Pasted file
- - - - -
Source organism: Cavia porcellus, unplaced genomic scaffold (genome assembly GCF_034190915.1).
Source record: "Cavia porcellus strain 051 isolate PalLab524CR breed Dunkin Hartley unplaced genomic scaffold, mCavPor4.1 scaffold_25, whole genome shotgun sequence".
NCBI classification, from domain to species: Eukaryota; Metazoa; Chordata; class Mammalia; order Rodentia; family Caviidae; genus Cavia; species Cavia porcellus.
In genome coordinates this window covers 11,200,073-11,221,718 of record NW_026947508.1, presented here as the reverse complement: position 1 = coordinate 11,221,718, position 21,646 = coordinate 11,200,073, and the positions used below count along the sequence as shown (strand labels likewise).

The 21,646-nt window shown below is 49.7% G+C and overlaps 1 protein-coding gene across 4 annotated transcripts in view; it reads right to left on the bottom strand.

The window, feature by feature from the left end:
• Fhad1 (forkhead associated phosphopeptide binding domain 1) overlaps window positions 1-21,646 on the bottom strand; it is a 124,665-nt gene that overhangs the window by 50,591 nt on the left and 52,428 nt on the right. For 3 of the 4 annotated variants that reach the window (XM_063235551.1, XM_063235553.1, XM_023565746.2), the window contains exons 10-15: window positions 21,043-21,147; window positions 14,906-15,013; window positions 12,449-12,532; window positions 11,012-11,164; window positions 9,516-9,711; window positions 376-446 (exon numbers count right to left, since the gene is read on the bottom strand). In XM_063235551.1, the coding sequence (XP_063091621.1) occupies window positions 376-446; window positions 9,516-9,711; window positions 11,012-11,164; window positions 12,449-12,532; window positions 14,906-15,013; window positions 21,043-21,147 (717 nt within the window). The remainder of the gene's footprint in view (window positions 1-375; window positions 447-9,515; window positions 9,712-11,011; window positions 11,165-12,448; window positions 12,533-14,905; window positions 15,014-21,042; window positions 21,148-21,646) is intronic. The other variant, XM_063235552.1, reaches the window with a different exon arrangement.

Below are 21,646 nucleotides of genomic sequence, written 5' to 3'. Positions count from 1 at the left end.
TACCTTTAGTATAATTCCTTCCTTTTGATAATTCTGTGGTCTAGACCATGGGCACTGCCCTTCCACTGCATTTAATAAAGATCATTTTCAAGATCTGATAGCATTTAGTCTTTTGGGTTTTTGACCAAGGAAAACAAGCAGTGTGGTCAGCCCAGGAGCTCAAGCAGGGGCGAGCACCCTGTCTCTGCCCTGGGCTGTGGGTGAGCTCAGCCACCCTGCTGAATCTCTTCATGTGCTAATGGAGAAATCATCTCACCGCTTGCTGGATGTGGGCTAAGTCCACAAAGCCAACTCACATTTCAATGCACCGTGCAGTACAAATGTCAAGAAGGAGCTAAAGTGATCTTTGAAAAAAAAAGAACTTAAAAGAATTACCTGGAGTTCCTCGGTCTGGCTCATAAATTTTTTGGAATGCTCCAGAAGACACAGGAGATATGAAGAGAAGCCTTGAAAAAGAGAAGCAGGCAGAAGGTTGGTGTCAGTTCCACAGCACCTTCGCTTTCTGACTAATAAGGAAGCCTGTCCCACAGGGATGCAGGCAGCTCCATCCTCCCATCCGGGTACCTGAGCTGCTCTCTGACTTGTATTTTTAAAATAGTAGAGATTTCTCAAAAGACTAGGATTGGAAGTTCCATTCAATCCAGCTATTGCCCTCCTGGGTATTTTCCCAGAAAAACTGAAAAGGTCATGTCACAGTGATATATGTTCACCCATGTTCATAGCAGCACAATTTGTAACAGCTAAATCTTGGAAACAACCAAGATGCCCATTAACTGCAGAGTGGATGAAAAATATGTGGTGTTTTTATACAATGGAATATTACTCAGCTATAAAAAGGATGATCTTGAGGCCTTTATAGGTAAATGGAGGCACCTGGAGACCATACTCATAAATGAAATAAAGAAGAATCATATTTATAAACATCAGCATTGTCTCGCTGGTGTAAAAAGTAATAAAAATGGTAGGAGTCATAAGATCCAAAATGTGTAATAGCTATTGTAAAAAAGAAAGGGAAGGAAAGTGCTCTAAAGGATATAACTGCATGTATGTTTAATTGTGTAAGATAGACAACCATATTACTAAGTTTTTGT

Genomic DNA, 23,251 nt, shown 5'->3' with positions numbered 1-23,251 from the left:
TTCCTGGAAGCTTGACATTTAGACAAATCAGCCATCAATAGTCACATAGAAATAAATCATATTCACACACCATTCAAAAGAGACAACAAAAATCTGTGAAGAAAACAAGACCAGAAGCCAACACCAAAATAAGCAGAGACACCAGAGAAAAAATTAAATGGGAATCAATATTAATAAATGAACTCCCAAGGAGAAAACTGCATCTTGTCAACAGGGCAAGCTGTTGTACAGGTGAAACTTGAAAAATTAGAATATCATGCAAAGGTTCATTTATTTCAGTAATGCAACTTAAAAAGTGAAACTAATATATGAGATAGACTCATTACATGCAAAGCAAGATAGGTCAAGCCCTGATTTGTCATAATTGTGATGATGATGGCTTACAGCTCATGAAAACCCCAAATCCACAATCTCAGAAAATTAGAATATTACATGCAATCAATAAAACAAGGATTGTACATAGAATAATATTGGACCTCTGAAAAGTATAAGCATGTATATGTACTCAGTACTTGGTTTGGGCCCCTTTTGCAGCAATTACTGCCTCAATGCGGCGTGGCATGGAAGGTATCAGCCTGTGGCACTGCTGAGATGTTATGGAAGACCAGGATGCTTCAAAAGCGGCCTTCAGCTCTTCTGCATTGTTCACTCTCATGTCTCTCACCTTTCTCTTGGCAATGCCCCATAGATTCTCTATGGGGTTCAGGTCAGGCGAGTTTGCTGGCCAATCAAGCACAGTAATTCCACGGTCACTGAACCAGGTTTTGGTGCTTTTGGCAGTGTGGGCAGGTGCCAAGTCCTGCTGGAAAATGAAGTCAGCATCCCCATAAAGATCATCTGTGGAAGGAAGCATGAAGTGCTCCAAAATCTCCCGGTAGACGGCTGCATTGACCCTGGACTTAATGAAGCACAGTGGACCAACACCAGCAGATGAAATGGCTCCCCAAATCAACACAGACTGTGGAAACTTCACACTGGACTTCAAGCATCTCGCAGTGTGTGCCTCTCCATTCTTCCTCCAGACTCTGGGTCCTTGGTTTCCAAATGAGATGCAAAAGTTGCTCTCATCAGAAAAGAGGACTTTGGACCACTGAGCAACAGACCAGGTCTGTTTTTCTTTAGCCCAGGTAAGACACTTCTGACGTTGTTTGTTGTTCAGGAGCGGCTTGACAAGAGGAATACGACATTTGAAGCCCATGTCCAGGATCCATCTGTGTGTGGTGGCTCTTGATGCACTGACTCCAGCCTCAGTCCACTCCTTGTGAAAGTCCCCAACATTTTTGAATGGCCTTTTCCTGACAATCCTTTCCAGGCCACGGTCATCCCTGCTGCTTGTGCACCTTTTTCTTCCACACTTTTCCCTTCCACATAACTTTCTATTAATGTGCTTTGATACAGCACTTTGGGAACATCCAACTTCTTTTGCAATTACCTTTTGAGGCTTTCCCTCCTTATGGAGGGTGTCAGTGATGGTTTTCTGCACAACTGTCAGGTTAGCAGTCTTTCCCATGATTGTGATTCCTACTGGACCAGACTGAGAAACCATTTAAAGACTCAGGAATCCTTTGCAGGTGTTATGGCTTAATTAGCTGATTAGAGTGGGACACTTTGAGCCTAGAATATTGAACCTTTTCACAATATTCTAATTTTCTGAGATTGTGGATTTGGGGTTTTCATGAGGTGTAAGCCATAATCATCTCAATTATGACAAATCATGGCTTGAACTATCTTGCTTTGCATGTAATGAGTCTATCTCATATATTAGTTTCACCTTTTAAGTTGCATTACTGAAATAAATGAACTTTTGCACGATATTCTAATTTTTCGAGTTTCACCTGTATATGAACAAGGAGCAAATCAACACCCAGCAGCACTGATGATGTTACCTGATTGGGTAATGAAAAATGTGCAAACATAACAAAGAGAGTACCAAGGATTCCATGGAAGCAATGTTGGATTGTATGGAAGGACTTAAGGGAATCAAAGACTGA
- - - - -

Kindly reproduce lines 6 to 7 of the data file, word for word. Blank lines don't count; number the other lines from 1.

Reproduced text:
The window, feature by feature from the left end:
• Fhad1 (forkhead associated phosphopeptide binding domain 1) overlaps window positions 1-21,646 on the bottom strand; it is a 124,665-nt gene that overhangs the window by 50,591 nt on the left and 52,428 nt on the right. For 3 of the 4 annotated variants that reach the window (XM_063235551.1, XM_063235553.1, XM_023565746.2), the window contains exons 10-15: window positions 21,043-21,147; window positions 14,906-15,013; window positions 12,449-12,532; window positions 11,012-11,164; window positions 9,516-9,711; window positions 376-446 (exon numbers count right to left, since the gene is read on the bottom strand). In XM_063235551.1, the coding sequence (XP_063091621.1) occupies window positions 376-446; window positions 9,516-9,711; window positions 11,012-11,164; window positions 12,449-12,532; window positions 14,906-15,013; window positions 21,043-21,147 (717 nt within the window). The remainder of the gene's footprint in view (window positions 1-375; window positions 447-9,515; window positions 9,712-11,011; window positions 11,165-12,448; window positions 12,533-14,905; window positions 15,014-21,042; window positions 21,148-21,646) is intronic. The other variant, XM_063235552.1, reaches the window with a different exon arrangement.